The District Attorneys of Ventura, San Diego and Los Angeles Counties sued Fidelity National Financial, the nation’s largest title underwriter, for unfair competition. The case involves use of Fidelity’s  “Transaction Point” real estate software system and they alleged that the software platform which Fidelity operated for real estate brokers and others settlement service providers in California, facilitated unlawful secret payments to the brokers for the referral of business to title insurers and other service providers. Fidelity agreed to stipulate to final judgment enjoining it from operating any such real estate software system and requiring that it pay a total of $873,588 in civil penalties and agency costs.  (People of State of Calif. v. Fidelity National, etc./56-2012-00429232 Ventura Sup. Ct. 1-8-13)


Kind of makes you wonder where RESPA enforcement and CFPB were all this time? If I were the brokers and providers referred to I would suggest they see their respective attorneys to see what their ongoing risks are. Especially when you consider that the District Attorneys may have also reported the brokers to DRE, RESPA and CFPB.



On Jan. 22, after a 10-day trial, a federal jury found Hoda Samuel guilty of a conspiracy to commit mortgage fraud and of 30 individual counts of mail fraud.

Samuel, a licensed real estate broker, was the owner and principal operator of Liberty Real Estate & Investment Co. and Liberty Mortgage Co. Between April 5, 2006 and February 26, 2007, (notice how the federal prosecutors went back eight years for the mortgage loans?) Samuel’s companies facilitated 30 residential real estate transactions that defrauded the lending institutions that provided the financing. In all 30 of these transactions, Samuel served as the real estate broker for the purchaser. In at least 15 of them, she also represented the seller. In 29 of the transactions, Liberty Mortgage secured the financing for the purchaser. At least 28 of the properties went into foreclosure, resulting in a loss to lenders of more than $5.5 million.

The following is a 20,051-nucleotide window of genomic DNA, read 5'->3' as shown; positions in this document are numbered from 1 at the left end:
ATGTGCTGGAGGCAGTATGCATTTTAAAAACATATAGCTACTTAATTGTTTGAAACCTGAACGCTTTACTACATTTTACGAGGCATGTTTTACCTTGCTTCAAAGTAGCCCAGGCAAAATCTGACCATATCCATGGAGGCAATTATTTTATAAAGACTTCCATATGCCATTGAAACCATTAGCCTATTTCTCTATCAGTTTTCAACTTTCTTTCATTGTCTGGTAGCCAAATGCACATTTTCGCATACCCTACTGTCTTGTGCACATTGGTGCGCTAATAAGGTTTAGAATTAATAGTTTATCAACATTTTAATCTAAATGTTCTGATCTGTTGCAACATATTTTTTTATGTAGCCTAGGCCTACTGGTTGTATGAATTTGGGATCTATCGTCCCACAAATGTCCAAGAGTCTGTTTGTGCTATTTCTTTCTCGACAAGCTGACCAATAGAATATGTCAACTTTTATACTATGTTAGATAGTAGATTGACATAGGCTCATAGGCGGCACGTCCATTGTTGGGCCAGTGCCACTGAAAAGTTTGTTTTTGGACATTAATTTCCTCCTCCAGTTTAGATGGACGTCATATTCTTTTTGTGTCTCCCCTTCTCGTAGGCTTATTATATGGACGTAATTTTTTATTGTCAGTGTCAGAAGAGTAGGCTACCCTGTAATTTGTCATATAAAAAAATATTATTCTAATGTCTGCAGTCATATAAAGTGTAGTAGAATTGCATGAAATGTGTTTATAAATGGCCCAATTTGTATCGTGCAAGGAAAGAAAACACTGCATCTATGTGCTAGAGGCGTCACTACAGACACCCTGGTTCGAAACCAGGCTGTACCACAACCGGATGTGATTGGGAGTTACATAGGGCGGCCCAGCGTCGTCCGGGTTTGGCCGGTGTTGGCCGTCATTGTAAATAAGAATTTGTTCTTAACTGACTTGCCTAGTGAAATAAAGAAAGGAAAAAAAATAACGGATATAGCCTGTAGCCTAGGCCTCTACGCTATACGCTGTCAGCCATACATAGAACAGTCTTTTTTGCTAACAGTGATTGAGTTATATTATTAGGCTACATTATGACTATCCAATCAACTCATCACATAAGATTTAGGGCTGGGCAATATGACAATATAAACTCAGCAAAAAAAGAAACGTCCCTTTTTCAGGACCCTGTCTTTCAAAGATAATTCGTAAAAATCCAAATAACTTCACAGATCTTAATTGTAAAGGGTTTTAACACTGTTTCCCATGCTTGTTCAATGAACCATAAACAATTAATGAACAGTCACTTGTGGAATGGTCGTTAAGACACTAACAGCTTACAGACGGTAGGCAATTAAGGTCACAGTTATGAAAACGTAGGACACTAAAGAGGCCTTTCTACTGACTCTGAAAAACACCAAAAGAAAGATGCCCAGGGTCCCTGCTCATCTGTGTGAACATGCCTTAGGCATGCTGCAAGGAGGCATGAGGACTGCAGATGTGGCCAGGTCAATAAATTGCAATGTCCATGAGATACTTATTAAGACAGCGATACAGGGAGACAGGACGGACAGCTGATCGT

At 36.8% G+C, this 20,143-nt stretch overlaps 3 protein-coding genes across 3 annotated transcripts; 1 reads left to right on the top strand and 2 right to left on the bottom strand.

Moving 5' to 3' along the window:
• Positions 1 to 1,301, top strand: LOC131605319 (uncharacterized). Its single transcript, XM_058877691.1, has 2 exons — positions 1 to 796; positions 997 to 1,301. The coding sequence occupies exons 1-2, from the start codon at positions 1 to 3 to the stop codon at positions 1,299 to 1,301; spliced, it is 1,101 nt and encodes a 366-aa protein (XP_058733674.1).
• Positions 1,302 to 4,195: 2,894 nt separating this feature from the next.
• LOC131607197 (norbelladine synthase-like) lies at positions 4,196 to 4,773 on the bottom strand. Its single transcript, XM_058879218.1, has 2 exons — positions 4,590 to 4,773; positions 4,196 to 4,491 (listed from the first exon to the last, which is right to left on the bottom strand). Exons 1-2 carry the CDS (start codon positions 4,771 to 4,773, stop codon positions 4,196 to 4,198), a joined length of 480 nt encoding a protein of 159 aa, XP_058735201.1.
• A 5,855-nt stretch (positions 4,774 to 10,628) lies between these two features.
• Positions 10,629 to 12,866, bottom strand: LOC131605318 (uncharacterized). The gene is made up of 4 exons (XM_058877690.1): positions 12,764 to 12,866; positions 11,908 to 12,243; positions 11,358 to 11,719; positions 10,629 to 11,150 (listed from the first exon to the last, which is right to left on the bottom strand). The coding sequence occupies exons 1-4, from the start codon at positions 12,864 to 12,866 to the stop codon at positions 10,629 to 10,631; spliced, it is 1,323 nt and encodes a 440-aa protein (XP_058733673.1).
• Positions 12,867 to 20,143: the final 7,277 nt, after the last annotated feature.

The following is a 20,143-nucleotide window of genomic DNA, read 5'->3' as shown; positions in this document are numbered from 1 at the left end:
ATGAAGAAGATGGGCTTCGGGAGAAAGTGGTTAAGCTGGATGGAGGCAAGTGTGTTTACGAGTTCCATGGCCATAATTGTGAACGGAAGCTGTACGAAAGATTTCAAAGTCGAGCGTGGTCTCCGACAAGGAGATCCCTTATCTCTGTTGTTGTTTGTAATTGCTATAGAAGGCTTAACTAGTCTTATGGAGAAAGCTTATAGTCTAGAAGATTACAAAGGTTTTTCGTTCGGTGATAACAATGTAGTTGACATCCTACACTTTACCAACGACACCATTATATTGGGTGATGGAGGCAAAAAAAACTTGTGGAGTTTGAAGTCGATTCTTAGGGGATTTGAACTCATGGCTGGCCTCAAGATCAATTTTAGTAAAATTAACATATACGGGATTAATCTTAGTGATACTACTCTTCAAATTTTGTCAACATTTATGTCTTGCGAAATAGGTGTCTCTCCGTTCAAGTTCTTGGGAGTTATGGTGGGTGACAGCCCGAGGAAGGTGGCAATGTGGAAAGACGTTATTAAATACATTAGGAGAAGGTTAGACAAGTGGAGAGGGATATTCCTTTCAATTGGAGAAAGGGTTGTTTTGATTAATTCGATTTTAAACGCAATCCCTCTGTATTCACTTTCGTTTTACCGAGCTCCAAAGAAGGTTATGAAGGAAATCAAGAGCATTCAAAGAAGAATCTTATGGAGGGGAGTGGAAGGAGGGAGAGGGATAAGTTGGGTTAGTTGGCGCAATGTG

As part of the scheme, Samuel’s co-conspirators and employees at Liberty Mortgage prepared loan applications containing false information that misrepresented the buyers’ ability to pay back loans and/or overstated or falsified their employment, income, assets, and liabilities. When a lender would attempt to verify the information by calling the purported employer, the phone number on the application led to a Liberty employee or associate who falsely verified the information.

The offers reflected in the purchase contracts prepared by Liberty Real Estate overstated the value of the properties, often exceeding the actual asking prices by $15,000 to $40,000. The excess amounts were paid back to the buyers out of escrow, disguised as payments for fictional repairs and remodeling to the properties. With respect to particular transactions, Samuel herself made misrepresentations to the effect that the property buyers had disabled family members and needed to remodel the properties to make them wheelchair accessible. The repairs and remodeling were seldom, if ever, done, and the lenders were unaware that the true purchase price for each property was below the total amount funded.

Eight of Samuel’s associates pleaded guilty prior to her trial and are awaiting sentencing.

“Mortgage fraud schemes of the sort perpetrated by Hoda Samuel and her co-defendants wreaked havoc in this region,” U.S. Attorney for the Eastern District of California Benjamin Wagner said. “As a result of this prosecution, she and her co-defendants are facing significant prison terms. Taking fraudsters out of the residential real estate industry and sending them to prison has been one of this office’s top priorities. Last year, we indicted more mortgage fraud defendants than any other office in the country and we are not done yet.” Samuels is scheduled to be sentenced by United States District Judge John A. Mendez on April 30. She faces a maximum of 20 years in prison for each count of mail fraud. (usattyedca12213)


It is probable she will get at least five years in federal prison. I would like you to note that there are nine people involved here. One went to trial as you see and lost. The other eight pleaded guilty. Now you know why persons being investigated need an attorney early on. Sometimes it can prevent indictments if you see your attorney before the investigator sees you.